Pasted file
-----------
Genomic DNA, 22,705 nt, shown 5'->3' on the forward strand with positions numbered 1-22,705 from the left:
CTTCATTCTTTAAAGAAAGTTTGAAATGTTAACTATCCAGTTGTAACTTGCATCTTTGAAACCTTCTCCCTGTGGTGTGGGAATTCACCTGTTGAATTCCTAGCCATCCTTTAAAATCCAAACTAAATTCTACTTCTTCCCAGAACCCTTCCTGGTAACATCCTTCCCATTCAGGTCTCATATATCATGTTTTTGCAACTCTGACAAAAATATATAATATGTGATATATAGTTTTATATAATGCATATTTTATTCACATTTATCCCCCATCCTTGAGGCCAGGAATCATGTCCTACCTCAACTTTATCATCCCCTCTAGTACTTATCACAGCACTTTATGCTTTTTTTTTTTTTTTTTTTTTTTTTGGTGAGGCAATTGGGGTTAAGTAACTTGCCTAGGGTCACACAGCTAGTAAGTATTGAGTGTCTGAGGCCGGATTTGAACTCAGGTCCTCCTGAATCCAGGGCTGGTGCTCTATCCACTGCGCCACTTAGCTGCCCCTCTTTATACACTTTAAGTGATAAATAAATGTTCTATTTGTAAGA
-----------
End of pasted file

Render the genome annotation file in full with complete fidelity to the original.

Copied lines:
Genomic DNA, 22,705 nt, shown 5'->3' on the forward strand with positions numbered 1-22,705 from the left:
CTTCATTCTTTAAAGAAAGTTTGAAATGTTAACTATCCAGTTGTAACTTGCATCTTTGAAACCTTCTCCCTGTGGTGTGGGAATTCACCTGTTGAATTCCTAGCCATCCTTTAAAATCCAAACTAAATTCTACTTCTTCCCAGAACCCTTCCTGGTAACATCCTTCCCATTCAGGTCTCATATATCATGTTTTTGCAACTCTGACAAAAATATATAATATGTGATATATAGTTTTATATAATGCATATTTTATTCACATTTATCCCCCATCCTTGAGGCCAGGAATCATGTCCTACCTCAACTTTATCATCCCCTCTAGTACTTATCACAGCACTTTATGCTTTTTTTTTTTTTTTTTTTTTTTTTGGTGAGGCAATTGGGGTTAAGTAACTTGCCTAGGGTCACACAGCTAGTAAGTATTGAGTGTCTGAGGCCGGATTTGAACTCAGGTCCTCCTGAATCCAGGGCTGGTGCTCTATCCACTGCGCCACTTAGCTGCCCCTCTTTATACACTTTAAGTGATAAATAAATGTTCTATTTGTAAGA